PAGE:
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S.T.O.P. keeps cops at top of game
Protecting and serving is not an easy job. Along with the inherent risks of law enforcement, those are always new techniques, regulations and procedures to learn. Part of being a peace officer in the state of California requires officers to meet certain training mandates each year.

For agencies throughout the region, that means a stop at the Stanislaus Regional Training Division center in Ceres and participation in the Sheriff's Tactical Operations Program.

"Basically, for California law enforcement there's a number of different subjects that are mandated by law that officers receive training on every year," said Lt. Jim Gordon, Director of the Stanislaus County Sheriff Regional Training Division.

Subjects include courses on defensive tactics, emergency vehicle operations and hazards materials.

With the training center, which includes classrooms, a gym, weight room, and shooting range, in a central location, agencies from throughout the county, region and even beyond have a localized area to complete their annual requirements.

"Number one, with so many small agencies out there, and different agencies doing their own thing, there's a redundancy in training," Gordon said. "People are spending lots of money and lots of time doing their own training and trying to schedule it in.

"Number two, with the staffing the way it is extremely difficult for agencies with say 20 or 30 officers," Gordon said, "it's difficult for them to try to set up class and pull their cops out to be able to go through a class in any feasible way that is fiscally sound."

S.T.O.P. met those challenges.

"About a year ago, we took a look at all the different mandates and said how can we do this to make it beneficial for all the agencies. To make it more interesting, and to make it more feasible so that the officers that are coming through will take something away from this rather than just coming in and sitting in a seat, putting their time in and saying 'Yes, we did the mandates.'"

The first couple of days of the four-day, 40-hour week includes activities in the gym and shooting range. Officers also participate in pursuit activity courses that are conducted at the old naval air station on Crows Landing Road.

The third and fourth days presented the biggest challenge in designing an engaging program.

"We wanted to give them a refresher on new trends," Gordon said.

What officers encounter is the training facility turned into a scenario village. Students get full equipment, partner with another officer and are dispatched to real-live type training scenarios.

An example is first aid training, which, Gordon says, is a subject that is tough to teach officers because they don't normally deal with it on a regular basis like paramedics and firefight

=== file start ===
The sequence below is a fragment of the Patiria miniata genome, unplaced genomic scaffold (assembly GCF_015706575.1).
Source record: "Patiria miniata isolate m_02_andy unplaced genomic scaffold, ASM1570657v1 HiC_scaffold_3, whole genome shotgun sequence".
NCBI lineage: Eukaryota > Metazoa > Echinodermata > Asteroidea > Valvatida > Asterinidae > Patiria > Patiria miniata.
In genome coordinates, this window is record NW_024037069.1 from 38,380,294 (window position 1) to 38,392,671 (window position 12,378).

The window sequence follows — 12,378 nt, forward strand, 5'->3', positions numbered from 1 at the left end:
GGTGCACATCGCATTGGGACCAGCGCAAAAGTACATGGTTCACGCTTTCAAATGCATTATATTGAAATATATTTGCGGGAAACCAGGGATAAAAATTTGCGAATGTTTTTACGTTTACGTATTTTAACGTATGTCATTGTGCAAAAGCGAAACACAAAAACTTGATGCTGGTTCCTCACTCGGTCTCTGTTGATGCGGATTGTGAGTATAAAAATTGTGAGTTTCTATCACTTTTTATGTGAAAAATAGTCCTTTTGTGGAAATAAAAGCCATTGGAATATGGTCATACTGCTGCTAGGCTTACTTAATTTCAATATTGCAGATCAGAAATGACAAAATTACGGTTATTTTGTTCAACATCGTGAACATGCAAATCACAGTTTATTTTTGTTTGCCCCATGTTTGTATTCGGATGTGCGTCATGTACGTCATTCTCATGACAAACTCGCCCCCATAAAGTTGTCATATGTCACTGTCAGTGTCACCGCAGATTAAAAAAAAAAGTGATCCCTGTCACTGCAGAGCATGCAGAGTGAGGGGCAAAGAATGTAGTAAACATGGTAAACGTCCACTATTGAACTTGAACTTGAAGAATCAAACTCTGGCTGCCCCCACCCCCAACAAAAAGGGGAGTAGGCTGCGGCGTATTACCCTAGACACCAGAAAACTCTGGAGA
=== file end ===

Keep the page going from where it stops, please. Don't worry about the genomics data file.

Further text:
"Say they get dispatched to a shooting or something like that," Gordon said. "We ended up doing is utilizing the gym, have an officer down scenario where an officer is injured"

Officers in training are dispatched to the scene, like they would be in the field, and are required to do some tactical searching of the area.

As part of the training, proctors are on hand to supervise.

Once the exercise is completed, officers and proctors go through a critique and analysis of the exercise.

Then it's on to the next call.

One of the goals of S.T.O.P. is to ensure agencies develop a familiarity with one another.

"We're focused on making sure the agencies throughout the Valley work together," Gordon said. "Because we provide services, not only for the county, but throughout the region."

The interaction between the agencies is proving to be a benefit as well.

"It's kind of an interesting thing because you get guys from different cities, different counties from around the Central Valley," noted Gordon. "And we will always pick up something they've experience in their own jurisdiction. Other guys learn from that. They always leave here with a better understanding of different things they can do."

The training center not only serves an eight-county area, including Amador and Mariposa counties. In addition, agencies from Solano and Kern counties as well as Truckee send officers for training to the Ceres center.

Approximately 400 officers complete the program each year. There are 20 classes per year, with about 20 officers per class.

"What they're learning here provides them with a new appreciation for what they get at their agencies," noted training officer Ryan Killian.

The center also serves as an academy, graduating 180 officers from three classes of 60 each year.

"Recruits leave here with an understanding that community service isn't done with when they're done with their job," Killian said.